In this trail description, we’ll talk about the key points of the one-way walk from Robin Hood’s Bay to Whitby. We’ll then talk about three options for getting back to Robin Hood’s Bay from Whitby. We’ll then look at a bunch of accommodation options in Robin Hood’s Bay, including camping options.
Robin Hood’s Bay: Exploring the Yorkshire Village
Starting in Robin Hood’s Bay, you’ll make your way north through the town to join the Cleveland Way. Whether you explore the charming town before or after the walk is totally up to you. Personally, we decided to explore Robin Hood’s Bay after the walk. Indeed, there are many alleyways filled with vintage shops with red-pantile roofs, cottages, cafes and bars to explore.
Robin Hood’s Bay Beach
As you climb north out of the town, you’ll gain a fair amount of elevation. From this higher position above the town, you’ll get a decent view of the town and the coastline, which feature Robin Hood’s Bay Beach. If you haven’t already explored Robin Hood’s Bay Beach in more detail, add it to your to-do list when you arrive back later in the day! For now, on to Cleveland Way!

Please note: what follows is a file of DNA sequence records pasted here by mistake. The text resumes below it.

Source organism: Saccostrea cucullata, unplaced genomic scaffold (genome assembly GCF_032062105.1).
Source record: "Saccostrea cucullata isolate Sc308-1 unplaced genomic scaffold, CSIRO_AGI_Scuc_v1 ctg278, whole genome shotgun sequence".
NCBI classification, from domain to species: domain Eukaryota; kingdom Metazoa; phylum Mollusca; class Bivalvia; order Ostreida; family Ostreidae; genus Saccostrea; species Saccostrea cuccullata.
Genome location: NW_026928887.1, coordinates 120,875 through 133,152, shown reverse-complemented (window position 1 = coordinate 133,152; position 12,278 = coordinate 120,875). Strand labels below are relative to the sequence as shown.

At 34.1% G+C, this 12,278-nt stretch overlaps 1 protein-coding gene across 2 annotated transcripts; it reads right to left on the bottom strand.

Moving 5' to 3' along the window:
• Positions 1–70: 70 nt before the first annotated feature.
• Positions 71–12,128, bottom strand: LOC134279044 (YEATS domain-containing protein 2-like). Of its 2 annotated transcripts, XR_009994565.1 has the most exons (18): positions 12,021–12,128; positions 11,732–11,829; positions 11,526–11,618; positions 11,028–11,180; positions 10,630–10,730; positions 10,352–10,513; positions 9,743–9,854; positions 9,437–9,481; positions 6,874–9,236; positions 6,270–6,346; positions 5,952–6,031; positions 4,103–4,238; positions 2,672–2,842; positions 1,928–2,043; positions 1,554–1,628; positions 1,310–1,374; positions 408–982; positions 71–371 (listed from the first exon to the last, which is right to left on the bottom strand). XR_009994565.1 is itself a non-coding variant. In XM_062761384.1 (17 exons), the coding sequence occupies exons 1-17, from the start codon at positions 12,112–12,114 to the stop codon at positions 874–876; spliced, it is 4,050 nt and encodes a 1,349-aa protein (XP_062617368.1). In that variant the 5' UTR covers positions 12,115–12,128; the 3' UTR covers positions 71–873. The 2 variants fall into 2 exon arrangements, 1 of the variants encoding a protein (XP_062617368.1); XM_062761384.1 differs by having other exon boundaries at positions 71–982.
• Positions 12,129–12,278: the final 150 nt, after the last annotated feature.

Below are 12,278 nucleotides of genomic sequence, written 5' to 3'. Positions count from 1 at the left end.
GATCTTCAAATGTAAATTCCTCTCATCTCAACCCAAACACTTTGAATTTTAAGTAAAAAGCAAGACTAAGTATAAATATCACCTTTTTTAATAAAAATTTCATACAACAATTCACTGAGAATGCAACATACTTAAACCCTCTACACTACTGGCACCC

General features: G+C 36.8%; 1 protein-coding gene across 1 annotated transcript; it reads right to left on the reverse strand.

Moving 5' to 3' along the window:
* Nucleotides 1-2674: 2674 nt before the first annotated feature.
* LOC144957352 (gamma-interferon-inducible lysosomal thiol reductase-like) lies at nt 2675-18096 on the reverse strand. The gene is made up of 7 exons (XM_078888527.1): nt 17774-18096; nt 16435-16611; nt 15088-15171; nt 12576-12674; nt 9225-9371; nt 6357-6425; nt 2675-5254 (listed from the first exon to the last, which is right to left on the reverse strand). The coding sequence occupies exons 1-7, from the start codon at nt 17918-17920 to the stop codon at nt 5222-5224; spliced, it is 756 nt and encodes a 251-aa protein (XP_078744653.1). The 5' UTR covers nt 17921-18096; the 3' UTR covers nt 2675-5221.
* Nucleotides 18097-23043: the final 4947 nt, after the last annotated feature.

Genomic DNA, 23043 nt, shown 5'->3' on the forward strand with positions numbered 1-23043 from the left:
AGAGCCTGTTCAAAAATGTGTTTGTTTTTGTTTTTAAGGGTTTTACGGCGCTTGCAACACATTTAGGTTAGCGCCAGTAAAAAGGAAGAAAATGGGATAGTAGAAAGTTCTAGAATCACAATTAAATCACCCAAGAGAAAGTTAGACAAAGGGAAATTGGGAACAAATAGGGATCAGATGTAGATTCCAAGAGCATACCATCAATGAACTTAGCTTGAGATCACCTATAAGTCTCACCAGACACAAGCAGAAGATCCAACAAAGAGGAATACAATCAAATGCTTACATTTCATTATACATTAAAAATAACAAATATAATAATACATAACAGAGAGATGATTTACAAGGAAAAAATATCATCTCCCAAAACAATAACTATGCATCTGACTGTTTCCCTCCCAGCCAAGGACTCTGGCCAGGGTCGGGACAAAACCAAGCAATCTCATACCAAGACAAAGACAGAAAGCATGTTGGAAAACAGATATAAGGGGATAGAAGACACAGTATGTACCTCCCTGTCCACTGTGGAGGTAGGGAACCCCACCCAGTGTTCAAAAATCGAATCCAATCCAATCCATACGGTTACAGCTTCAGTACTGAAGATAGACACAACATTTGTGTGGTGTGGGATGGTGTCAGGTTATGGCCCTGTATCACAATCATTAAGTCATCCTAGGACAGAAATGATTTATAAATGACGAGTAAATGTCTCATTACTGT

Rain Dale – Maw Wyke Hole
After passing through the quaint town of Robin Hood’s Bay, you’ll see a clearly signposted path directing you towards Whitby. Immediately, the Cleveland Way hugs the coastline, offering mesmerising coastal views. You’ll pass many stellar vantage points and landforms. These include Bulmer Steel, Castle Chamber, Cow and Calf, Craze Naze and Rain Dale. Beck and I enjoyed a good workout as we we were speed hiking along the undulating terrain.
What’s speed hiking? We like to speed hike for a workout when we’re exploring nature. Find out more about it here.
After passing the raw and rugged Rain Dale area, you’ll pass further landmarks, including Clock Case Nab, Far Jetticks, Normanby Stye Batts and White Horse. You’ll then arrive at the Maw Wyke Hole at Oakham Beck. This is actually where the Coast to Coast Walk joins and shares its path with the Cleveway Way back to Robin Hood’s Bay. Anyway, you’ll continue further north, passing Hawsker Bottoms, Gnipe Howe, Widdy Head and Whitestone Point.
Whitby Lighthouse – Saltwick Bay
You’ll eventually pass Vanguard & Galatea Cottages at Whitby Lighthouse. Expect to see plenty of birdlife flying around the lighthouse. After passing the lighthouse and some fields, you’ll soon arrive at Saltwick Bay. Indeed, Saltwick Bay is one of the highlights of the Robin Hood’s Bay to Whitby Walk.